The role of vulnerability in stress-related insomnia, social support and coping styles on incidence and persistence of insomnia.

TitleThe role of vulnerability in stress-related insomnia, social support and coping styles on incidence and persistence of insomnia.
Publication TypeJournal Article
Year of Publication2014
AuteursJarrin, DC, Chen, IY, Ivers, H, Morin, CM
JournalJ Sleep Res
Volume23
Issue6
Pagination681-688
Date Published2014 Dec
ISSN1365-2869
KeywordsAdaptation, Psychological, Arousal, Cross-Sectional Studies, Depression, Female, Humans, Incidence, Life Change Events, Longitudinal Studies, Male, Middle Aged, Odds Ratio, Prospective Studies, Risk Assessment, Sleep, Sleep Initiation and Maintenance Disorders, Social Support
Abstract

Individuals who are more prone to experience situational insomnia under stressful conditions may also be at greater risk to develop subsequent insomnia. While cross-sectional data exist on the link between sleep reactivity (heightened vulnerability to stress-related insomnia) and insomnia, limited data exist on its predictive value. The aim of the study was to evaluate prospectively whether sleep reactivity was associated with increased risk of incident and persistent insomnia in a population-based sample of good sleepers. Social support and coping styles were also investigated as potential moderators. Participants were 1449 adults (Mage  = 47.4 years, standard deviation = 15.1; 41.2% male) without insomnia at baseline and evaluated four times over 3 years. Sleep reactivity was measured using the Ford Insomnia Response to Stress Test (FIRST). Additional measures included depressive symptoms, the frequency and perceived impact of stressful life events, social support and coping styles. After controlling for prior sleep history, depressive symptoms, arousal predisposition, stressful life events and perceived impact, individuals with higher sleep reactivity had an odds ratio (OR) of 1.56 [95% confidence interval (CI): 1.13-2.16], 1.41 (95% CI: 0.87-2.30) and 2.02 (95% CI: 1.30-3.15) of developing insomnia symptoms, syndrome and persistent insomnia, respectively. Social support and coping styles did not moderate these associations. Results suggest that heightened vulnerability to insomnia is associated with an increased risk of developing new-onset subsyndromal and persistent insomnia in good sleepers. Knowledge of premorbid differences is important to identify at-risk individuals, as this may help to develop more targeted prevention and intervention strategies for insomnia.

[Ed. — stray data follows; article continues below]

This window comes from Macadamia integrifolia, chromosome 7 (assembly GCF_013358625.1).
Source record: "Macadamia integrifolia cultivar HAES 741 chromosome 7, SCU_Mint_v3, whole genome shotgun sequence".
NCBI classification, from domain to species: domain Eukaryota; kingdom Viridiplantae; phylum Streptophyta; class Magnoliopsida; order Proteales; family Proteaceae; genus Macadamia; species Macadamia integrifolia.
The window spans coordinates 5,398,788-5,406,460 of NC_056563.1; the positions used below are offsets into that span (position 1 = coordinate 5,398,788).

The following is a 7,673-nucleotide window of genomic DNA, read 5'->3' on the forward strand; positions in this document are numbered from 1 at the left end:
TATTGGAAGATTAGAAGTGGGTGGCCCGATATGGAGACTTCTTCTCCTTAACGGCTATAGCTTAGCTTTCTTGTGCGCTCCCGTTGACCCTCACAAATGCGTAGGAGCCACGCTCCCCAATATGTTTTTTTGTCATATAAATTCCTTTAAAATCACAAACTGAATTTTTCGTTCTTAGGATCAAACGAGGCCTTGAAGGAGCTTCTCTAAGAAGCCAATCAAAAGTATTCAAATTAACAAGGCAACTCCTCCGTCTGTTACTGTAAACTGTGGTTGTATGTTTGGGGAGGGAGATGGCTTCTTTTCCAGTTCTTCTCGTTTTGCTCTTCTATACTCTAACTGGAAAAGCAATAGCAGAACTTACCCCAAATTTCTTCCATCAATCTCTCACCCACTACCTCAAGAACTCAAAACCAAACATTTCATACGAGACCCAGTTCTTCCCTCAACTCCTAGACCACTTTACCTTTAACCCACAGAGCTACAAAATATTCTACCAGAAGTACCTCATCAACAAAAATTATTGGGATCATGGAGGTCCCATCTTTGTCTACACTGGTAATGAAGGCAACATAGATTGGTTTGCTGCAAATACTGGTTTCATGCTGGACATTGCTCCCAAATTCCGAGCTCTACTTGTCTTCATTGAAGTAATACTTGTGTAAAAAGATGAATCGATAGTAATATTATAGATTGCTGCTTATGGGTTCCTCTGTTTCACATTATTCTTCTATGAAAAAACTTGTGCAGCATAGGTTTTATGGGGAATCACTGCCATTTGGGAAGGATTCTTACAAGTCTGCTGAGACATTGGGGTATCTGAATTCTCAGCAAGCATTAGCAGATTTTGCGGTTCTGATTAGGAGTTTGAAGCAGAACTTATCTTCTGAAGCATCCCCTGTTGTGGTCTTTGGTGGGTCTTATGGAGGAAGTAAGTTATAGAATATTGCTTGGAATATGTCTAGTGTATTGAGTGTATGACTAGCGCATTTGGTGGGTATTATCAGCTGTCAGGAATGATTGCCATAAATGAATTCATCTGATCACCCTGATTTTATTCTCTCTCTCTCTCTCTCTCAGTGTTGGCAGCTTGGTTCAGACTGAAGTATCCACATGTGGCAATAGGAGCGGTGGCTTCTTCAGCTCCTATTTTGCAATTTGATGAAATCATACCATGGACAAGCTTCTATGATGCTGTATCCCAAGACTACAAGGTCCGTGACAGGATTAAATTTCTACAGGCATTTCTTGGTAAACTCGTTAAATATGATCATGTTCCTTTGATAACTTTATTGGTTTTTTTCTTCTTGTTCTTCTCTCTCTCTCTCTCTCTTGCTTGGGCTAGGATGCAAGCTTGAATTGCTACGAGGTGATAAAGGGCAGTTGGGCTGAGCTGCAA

DOI10.1111/jsr.12172
Alternate JournalJ Sleep Res
PubMed ID25040302
Grant List127383 / / Canadian Institutes of Health Research / Canada
MOP42504 / / Canadian Institutes of Health Research / Canada